Keeping A Hand On A Solid Chair
At a recent social function I participated in a game of musical chairs for the first time in many years. Everyone has a great time dancing until the music stops, and then there is the panicked scramble to grab a chair. Despite the short term fun and excitement there are many losers at the end, but it’s just a game.
The latest round of market euphoria we’ve been witnessing reminds me of the later stages of a round of musical chairs. Investing, however, is not a game. Unfortunately it often seems that it’s treated as one when market valuations get divorced from underlying fundamentals. As an example, a lot of money has flowed into index investments by way of the very popular exchange traded index funds. Stock markets have done well in recent years, so index funds have risen in value nicely, so more money is attracted to them despite the fact that many people buying them do not understand what they are actually investing in.
An equity portfolio, whether actively managed or tracking a broad index, is ultimately a collection of companies. Lionridge’s job is to sort through the publicly traded companies to zero in on companies with strong fundamentals that are trading at attractive prices. Index funds by definition own a piece of every company in the index. So when you own an entire index, you own many companies that have characteristics that I seek to avoid. Right now indexes contain many overpriced stocks, as well as shares in companies that are not profitable, or have too much debt, or are badly managed, or operate in declining industries etc. It seems like a lot of the people who are dancing are not paying attention to the number of chairs available.
In the euphoria of the technology stock boom at the beginning of this century, many stocks were trading at ridiculously high valuations that turned out to be completely divorced from any underlying economic reality. And then the music stopped, and many people realized there weren’t many chairs.
Marijuana stocks are another good example. The last time I studied their valuations was last March, when I was participating in an industry panel discussion on that topic. It appeared to me at that time that market valuations of these stocks were unreasonably high based on reasonable assumptions of future growth and profitability. It appeared that investors in these stocks were dancing around too few chairs. Since that time the price of these stocks have declined significantly – a major marijuana index fund has lost around half of its market value.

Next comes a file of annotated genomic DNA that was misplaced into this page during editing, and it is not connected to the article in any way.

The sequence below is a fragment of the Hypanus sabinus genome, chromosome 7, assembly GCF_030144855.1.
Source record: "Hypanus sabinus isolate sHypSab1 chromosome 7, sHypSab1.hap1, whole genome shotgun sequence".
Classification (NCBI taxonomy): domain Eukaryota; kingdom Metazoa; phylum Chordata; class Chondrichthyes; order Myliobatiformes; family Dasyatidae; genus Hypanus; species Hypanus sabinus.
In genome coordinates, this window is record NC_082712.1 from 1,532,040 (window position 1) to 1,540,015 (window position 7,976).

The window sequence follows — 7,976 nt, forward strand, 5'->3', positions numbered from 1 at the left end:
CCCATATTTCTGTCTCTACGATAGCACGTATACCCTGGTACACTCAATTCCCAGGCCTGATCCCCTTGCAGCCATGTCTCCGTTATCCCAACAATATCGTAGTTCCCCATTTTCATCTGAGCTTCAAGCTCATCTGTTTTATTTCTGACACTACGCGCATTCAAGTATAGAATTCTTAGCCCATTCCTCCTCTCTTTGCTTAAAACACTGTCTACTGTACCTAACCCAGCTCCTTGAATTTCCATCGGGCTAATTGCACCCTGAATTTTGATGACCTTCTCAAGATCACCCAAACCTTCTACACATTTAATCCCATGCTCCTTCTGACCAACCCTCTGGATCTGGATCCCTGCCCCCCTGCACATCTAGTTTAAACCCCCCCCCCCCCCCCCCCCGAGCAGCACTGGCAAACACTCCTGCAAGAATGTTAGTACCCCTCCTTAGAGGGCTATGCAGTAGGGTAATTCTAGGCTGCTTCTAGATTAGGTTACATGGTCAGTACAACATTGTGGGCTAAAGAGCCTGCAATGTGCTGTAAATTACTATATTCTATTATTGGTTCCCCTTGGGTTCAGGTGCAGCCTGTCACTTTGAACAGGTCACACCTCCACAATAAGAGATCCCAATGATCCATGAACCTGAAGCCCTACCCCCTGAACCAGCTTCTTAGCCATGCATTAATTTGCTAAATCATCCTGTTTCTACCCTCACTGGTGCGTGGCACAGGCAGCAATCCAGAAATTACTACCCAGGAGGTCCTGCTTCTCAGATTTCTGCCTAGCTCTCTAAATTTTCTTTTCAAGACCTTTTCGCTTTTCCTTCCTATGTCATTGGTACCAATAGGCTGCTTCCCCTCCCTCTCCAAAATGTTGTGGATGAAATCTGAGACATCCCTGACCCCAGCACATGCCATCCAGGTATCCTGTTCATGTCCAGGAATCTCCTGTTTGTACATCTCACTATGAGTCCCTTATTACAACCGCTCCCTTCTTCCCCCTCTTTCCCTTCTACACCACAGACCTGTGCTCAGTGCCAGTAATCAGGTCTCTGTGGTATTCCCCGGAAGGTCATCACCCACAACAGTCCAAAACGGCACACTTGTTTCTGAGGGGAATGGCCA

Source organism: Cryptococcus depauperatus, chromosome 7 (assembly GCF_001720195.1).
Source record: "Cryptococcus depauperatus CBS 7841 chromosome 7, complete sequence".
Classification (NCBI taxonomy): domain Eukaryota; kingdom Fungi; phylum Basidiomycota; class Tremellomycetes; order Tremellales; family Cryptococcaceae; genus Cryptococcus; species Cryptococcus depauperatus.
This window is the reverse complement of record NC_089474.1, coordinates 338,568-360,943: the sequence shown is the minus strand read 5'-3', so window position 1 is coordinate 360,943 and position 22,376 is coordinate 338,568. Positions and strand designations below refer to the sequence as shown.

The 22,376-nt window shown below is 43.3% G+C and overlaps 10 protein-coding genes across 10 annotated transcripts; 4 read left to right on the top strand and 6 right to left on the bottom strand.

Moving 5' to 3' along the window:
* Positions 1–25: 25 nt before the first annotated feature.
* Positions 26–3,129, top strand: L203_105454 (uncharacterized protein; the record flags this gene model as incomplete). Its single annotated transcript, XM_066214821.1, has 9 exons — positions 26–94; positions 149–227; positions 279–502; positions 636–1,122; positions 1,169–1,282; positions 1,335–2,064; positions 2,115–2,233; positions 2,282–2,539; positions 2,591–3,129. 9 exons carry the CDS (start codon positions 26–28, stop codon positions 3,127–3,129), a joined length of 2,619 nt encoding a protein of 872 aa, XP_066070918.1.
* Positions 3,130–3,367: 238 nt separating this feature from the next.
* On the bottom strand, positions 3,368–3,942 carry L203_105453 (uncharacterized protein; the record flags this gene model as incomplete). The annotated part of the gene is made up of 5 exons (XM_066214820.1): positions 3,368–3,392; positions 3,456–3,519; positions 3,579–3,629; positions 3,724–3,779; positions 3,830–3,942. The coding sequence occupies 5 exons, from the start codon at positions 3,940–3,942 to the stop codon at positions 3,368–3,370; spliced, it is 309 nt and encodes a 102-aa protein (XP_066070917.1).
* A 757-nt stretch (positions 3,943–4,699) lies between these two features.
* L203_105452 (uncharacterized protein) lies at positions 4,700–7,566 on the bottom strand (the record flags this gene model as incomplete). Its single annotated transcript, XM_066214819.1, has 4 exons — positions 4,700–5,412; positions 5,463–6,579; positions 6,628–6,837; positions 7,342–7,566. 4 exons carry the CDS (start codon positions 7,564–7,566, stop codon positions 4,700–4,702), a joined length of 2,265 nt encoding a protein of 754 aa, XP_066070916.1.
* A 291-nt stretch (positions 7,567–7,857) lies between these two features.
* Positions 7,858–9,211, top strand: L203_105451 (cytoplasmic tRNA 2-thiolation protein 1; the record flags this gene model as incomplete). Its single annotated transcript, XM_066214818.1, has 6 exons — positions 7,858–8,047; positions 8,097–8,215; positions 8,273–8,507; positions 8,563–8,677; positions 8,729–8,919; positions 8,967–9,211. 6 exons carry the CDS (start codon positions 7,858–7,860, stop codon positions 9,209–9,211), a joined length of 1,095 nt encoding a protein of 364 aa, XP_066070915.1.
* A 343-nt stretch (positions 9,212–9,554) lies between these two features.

“Investing, however, is not a game. Unfortunately it often seems that it’s treated as one…”
Although I don’t try to engage in market timing, markets do appear quite overvalued in terms of valuation metrics I look at. More subjectively, the “Fear and Greed Index” tracked by CNN indicates that market sentiment is currently indicative of “extreme greed”. The evidence I see of this is the continued dearth of opportunities to deploy the large cash position in our equity portfolios.
The stocks we own are attractively priced and have the potential to provide good long term returns from current levels, but new opportunities that fit my strict criteria are still hard to find. No major portfolio changes were made in the last quarter. Our cash position remains high at approximately one third of the Total Equity Portfolio, but as you know I remain patient if I can’t find the right opportunities.
This discipline is a key part of my approach to risk management. I will deploy this cash in the right opportunities as and when they become available, but the right opportunities must meet my criteria of both quality and valuation. Protection of capital is a primary objective of Lionridge’s investment philosophy. If you strapped a chair to yourself during a game of musical chairs, that would be cheating. It’s different in the world of investing. When it comes to managing your money, I bring my own chair.
At Your Service,
Hardev Bains, LLB, MBA, CFA
President and Portfolio Manager
The content of this report is intended for information purposes only and does not constitute an offer to buy or sell our products or services nor is it intended as investment and/or financial advice on any subject matter. The opinions, estimates and projections contained in this document are those of the author as of the dates indicated and are subject to change. Every effort has been made to ensure the accuracy of the contents of this report. Performance returns are not guaranteed; values change frequently and past performance may not be repeated.